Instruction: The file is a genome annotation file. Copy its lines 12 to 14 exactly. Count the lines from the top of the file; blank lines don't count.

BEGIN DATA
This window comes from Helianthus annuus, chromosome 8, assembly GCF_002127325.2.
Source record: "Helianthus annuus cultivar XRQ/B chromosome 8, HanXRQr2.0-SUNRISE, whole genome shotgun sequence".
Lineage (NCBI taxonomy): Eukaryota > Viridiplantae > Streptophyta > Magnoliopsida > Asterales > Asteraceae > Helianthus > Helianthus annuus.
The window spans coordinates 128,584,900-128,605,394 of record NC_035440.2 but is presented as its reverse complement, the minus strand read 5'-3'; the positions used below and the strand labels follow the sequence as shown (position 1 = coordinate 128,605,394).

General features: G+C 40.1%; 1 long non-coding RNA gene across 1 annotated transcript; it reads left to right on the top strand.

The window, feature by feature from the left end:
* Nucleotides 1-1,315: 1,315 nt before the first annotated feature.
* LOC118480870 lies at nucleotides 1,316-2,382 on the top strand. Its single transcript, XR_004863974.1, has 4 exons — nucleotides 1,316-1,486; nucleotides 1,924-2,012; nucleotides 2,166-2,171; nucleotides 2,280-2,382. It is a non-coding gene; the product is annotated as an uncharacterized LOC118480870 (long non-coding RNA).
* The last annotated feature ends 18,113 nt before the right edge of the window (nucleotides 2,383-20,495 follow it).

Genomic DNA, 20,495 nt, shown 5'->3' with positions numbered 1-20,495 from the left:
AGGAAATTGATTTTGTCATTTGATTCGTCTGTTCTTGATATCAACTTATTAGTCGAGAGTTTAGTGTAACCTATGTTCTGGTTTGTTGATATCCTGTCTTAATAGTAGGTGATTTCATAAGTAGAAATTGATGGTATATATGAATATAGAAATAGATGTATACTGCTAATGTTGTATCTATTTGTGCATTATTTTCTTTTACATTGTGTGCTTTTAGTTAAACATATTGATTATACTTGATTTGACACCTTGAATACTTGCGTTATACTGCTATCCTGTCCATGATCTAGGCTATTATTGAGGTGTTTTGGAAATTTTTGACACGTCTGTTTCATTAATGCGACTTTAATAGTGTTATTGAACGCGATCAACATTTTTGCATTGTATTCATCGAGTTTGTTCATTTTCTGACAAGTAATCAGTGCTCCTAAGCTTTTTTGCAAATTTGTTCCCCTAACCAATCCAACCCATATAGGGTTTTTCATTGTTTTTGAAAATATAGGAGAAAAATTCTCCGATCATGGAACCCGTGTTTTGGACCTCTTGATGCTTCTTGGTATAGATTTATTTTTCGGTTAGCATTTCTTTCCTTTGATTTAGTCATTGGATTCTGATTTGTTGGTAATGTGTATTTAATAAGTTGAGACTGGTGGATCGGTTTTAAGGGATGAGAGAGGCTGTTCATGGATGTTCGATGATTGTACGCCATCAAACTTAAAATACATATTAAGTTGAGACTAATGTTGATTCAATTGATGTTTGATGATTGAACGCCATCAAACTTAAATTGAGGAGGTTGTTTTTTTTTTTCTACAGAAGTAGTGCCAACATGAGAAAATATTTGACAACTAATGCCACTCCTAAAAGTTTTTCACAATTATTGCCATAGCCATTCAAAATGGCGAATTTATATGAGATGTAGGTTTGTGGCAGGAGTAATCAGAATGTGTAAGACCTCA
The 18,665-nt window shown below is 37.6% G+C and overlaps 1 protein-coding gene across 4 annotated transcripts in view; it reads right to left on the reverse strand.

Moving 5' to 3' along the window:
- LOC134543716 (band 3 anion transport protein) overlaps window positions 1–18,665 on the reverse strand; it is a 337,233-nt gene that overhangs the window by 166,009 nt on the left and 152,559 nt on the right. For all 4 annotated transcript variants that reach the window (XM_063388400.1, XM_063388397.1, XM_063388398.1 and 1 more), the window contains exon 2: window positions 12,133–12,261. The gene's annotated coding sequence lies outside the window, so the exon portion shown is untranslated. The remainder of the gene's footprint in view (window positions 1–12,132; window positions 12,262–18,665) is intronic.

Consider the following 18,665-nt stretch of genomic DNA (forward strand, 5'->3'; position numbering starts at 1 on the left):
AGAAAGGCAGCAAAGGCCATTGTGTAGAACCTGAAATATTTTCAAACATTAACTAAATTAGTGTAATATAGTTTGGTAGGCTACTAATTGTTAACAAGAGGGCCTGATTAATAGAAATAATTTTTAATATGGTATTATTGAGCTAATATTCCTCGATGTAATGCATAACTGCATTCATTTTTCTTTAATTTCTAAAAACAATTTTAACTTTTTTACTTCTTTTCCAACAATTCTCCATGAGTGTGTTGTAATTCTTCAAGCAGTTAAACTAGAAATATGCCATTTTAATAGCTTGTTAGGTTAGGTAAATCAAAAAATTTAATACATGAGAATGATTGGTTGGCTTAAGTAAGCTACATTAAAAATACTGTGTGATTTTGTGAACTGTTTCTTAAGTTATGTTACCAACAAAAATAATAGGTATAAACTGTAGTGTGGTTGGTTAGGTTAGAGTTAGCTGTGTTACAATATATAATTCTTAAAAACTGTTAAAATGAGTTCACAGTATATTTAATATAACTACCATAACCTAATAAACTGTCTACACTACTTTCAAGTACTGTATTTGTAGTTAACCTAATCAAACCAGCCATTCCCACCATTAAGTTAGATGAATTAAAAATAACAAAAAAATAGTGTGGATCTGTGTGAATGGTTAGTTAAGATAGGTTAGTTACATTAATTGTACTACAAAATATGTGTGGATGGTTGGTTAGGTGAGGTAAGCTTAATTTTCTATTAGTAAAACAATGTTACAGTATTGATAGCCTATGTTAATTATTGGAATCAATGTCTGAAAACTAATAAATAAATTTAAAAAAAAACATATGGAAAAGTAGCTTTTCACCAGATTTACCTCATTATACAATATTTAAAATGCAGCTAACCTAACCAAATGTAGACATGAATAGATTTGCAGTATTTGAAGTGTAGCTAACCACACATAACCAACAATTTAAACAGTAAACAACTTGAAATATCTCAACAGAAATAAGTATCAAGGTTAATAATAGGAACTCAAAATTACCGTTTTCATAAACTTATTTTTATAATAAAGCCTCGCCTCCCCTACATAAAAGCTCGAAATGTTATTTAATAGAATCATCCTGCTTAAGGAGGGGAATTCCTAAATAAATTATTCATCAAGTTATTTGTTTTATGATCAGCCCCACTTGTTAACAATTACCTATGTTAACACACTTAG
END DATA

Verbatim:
The 18,665-nt window shown below is 37.6% G+C and overlaps 1 protein-coding gene across 4 annotated transcripts in view; it reads right to left on the reverse strand.

Moving 5' to 3' along the window:
- LOC134543716 (band 3 anion transport protein) overlaps window positions 1–18,665 on the reverse strand; it is a 337,233-nt gene that overhangs the window by 166,009 nt on the left and 152,559 nt on the right. For all 4 annotated transcript variants that reach the window (XM_063388400.1, XM_063388397.1, XM_063388398.1 and 1 more), the window contains exon 2: window positions 12,133–12,261. The gene's annotated coding sequence lies outside the window, so the exon portion shown is untranslated. The remainder of the gene's footprint in view (window positions 1–12,132; window positions 12,262–18,665) is intronic.